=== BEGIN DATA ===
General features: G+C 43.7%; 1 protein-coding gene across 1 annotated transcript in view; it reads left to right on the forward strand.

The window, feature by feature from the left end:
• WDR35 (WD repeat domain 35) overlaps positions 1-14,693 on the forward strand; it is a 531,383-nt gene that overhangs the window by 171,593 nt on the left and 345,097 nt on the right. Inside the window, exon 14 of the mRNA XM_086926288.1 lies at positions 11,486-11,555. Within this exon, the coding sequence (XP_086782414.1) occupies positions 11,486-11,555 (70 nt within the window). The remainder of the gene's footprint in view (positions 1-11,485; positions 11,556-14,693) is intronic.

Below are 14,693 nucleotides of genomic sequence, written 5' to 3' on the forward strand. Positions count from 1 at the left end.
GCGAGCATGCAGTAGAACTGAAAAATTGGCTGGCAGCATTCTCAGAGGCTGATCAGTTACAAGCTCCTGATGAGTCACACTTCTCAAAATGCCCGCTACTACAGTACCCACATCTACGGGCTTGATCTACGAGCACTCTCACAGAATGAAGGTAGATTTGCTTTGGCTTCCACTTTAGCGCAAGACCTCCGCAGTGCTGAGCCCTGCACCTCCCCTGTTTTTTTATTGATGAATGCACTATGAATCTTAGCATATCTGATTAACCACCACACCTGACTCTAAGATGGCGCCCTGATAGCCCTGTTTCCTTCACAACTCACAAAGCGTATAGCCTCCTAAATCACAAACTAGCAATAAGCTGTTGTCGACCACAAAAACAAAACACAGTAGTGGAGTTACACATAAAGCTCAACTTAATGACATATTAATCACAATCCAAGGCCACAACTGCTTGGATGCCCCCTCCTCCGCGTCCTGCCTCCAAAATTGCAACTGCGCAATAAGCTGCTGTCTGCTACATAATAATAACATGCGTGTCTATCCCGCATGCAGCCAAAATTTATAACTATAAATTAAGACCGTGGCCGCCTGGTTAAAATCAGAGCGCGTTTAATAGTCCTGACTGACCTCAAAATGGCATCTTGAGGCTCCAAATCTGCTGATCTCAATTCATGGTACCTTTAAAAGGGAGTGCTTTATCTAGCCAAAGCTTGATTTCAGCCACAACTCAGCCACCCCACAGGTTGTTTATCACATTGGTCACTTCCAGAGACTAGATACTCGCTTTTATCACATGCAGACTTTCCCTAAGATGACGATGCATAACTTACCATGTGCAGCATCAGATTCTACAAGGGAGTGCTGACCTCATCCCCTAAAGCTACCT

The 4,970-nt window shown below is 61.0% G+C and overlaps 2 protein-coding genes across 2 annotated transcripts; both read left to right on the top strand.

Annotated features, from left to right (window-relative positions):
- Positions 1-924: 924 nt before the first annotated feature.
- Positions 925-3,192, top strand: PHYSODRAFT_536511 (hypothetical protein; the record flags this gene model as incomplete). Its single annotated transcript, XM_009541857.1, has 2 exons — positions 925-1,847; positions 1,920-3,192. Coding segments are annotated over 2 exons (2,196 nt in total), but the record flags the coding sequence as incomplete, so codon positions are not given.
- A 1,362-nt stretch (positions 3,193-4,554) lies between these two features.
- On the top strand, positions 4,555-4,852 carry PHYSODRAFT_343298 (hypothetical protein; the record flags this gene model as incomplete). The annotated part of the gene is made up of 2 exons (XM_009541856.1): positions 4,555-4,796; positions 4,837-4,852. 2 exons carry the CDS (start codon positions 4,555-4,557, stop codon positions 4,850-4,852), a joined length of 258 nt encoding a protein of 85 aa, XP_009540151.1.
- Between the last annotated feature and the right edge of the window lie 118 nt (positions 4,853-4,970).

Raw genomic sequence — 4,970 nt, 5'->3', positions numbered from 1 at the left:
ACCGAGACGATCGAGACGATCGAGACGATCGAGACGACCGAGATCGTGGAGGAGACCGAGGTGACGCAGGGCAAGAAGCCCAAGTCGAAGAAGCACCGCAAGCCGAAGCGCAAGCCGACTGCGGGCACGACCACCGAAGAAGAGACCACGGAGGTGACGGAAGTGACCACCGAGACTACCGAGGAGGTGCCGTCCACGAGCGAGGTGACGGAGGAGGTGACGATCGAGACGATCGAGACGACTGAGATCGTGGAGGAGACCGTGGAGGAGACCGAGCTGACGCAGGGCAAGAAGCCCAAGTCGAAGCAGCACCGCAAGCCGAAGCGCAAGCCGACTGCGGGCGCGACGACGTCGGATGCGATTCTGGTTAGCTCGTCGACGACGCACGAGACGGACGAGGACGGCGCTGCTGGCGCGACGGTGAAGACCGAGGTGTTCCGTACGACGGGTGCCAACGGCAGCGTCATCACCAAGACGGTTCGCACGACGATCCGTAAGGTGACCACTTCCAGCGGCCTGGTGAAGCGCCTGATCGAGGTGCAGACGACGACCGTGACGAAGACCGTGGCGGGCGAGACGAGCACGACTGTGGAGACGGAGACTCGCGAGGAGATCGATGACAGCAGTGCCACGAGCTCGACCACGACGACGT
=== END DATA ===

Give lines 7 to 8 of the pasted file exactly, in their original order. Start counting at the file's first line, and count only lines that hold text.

Annotated features, from left to right (window-relative positions):
- Positions 1-924: 924 nt before the first annotated feature.